The books Cháchara y otras historias de arquitectura, by Moisés Puente and El Escorial: Imperio y Estómago, by David Bestué are presented in a conversation between the writer Andrea Valdés and the authors of both works at the Mies van der Rohe Pavilion in the framework of the Barcelona Architecture Week.
CHÁCHARA y otras historias de arquitectura opens up avenues for discussion based on the analysis of established landmarks and contextualizing new values of contemporary architecture: the successes and contradictions of Mies van der Rohe and Alejandro de la Sota, the tragic gravity of Gordon Matta-Clark or the Konstantín Melnikov’s revolutionary ambition; the masquerade that Smilian Radić has built in Vilches, a brand-new shoe store by Paco Alonso, the construction of an oeuvre by Arquitectura-G or the Palladian house by Valerio Olgiati share space with the diatribes of Aldo Rossi or the analysis of Reyner Banham to the city of Los Angeles. An overview of projects and figures gives shape to this “anticháchara” that aims to invite the public exercise of dialogue.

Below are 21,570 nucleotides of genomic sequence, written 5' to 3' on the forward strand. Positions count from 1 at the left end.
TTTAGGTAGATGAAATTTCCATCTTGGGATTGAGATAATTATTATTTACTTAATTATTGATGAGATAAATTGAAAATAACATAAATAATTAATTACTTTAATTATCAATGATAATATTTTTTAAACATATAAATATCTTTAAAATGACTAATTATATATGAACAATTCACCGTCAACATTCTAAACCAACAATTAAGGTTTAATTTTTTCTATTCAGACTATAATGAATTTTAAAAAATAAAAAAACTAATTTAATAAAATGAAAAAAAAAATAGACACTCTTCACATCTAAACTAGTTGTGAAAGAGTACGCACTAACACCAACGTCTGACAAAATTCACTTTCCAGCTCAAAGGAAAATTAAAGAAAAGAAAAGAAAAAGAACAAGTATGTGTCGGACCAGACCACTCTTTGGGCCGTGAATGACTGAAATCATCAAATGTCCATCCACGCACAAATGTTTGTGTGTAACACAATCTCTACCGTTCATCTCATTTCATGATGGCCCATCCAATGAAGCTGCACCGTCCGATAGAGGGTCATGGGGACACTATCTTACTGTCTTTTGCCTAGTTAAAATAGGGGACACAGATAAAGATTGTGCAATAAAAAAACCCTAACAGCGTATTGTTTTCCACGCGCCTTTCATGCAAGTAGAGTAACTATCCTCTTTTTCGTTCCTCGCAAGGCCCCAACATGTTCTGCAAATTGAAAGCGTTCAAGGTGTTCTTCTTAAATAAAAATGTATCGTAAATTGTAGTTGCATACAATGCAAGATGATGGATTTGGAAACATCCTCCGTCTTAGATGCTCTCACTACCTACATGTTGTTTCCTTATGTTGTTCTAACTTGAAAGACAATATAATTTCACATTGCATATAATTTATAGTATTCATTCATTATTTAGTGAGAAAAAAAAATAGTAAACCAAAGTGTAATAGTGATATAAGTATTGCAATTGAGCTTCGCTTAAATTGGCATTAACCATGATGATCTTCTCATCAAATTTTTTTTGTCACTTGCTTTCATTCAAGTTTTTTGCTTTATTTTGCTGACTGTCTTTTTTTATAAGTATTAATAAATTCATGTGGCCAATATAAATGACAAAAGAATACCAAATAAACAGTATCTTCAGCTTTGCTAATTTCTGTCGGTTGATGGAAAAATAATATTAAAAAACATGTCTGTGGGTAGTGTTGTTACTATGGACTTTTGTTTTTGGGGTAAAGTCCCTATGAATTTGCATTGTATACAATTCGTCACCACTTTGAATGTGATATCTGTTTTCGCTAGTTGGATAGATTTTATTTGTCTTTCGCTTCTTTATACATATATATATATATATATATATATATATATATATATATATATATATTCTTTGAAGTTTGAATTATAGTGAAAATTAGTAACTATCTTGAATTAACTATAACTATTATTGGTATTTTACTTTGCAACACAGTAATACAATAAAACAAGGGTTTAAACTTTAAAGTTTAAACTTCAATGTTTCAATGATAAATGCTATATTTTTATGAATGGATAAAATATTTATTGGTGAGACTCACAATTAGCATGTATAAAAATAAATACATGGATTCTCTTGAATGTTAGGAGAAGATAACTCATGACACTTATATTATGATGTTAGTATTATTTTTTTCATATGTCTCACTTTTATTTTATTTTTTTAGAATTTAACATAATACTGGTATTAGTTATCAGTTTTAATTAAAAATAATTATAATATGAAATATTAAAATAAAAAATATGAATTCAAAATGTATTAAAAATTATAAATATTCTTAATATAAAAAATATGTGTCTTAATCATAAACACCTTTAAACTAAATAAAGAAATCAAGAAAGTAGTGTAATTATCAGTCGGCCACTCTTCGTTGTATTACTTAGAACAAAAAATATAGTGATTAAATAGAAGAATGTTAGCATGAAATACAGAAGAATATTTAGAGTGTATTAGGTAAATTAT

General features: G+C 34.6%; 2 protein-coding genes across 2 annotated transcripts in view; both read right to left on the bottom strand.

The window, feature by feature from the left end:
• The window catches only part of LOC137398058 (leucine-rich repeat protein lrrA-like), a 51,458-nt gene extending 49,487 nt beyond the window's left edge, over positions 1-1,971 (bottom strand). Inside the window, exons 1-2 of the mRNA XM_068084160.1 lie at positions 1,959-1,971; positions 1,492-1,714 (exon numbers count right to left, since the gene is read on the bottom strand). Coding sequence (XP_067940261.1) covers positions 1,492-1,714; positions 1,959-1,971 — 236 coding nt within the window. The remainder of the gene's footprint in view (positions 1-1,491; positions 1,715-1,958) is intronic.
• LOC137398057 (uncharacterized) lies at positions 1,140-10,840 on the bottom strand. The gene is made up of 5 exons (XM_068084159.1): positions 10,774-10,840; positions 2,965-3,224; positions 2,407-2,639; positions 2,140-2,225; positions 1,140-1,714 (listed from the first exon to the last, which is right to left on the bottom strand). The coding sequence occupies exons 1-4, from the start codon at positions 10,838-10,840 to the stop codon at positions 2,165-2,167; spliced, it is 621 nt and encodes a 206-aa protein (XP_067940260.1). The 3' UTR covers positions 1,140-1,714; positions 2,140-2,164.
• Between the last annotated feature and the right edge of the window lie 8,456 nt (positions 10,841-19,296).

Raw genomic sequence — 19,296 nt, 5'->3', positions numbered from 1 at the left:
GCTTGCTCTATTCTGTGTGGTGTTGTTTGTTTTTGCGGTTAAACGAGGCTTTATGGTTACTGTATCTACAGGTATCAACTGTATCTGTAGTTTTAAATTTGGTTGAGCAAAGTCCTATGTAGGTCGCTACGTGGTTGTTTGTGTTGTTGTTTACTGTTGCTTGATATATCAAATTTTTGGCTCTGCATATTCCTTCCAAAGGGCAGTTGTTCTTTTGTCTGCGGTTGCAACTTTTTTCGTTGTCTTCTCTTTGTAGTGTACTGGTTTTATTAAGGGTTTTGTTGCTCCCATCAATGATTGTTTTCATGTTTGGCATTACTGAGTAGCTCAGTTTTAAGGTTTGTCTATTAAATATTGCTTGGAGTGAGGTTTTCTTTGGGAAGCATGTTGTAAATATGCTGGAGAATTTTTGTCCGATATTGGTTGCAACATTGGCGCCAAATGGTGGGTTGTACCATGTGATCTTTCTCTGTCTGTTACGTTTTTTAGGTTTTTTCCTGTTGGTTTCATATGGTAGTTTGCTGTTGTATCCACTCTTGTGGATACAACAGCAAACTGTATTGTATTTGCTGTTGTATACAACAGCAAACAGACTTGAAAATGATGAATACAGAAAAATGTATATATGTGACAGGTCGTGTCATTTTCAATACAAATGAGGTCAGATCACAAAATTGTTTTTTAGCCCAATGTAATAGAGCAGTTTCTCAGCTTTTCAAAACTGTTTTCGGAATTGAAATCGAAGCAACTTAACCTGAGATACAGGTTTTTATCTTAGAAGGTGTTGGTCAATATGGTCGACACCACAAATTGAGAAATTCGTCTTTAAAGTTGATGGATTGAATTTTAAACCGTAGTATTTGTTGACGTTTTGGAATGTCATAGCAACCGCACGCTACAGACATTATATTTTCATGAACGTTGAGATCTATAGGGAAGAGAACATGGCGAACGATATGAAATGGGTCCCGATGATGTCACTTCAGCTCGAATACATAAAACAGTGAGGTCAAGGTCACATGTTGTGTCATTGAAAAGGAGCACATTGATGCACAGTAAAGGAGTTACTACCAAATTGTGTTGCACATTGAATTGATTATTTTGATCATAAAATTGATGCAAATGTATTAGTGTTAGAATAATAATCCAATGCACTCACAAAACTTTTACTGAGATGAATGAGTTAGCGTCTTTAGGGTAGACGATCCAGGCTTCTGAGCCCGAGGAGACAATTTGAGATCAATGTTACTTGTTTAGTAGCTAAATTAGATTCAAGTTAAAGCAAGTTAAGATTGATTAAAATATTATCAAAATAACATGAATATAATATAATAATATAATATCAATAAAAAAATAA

EL ESCORIAL: Imperio y Estómago explores the history of the Madrilenian monastery which, for some is a curse, the vestige of something that just won’t go away; others, though, see it as a kind of hallowed storeroom, packed with the living essence of Spain. Like a chalice that is either full or empty, depending on the situation in Spain and the shifting perceptions of religion, the army and the monarchy. More than just a poetic, eternal, silent and unshakeable rock, the monastery is Spain’s black box: it records all the country’s shocks and upheavals, regardless of attempts to cover them up. It is the symbol of something which is thought to be permanent, central, hegemonic; it is both a physical and an ideological structure.
The event has a limited capacity of 35 places and free access until it is completed.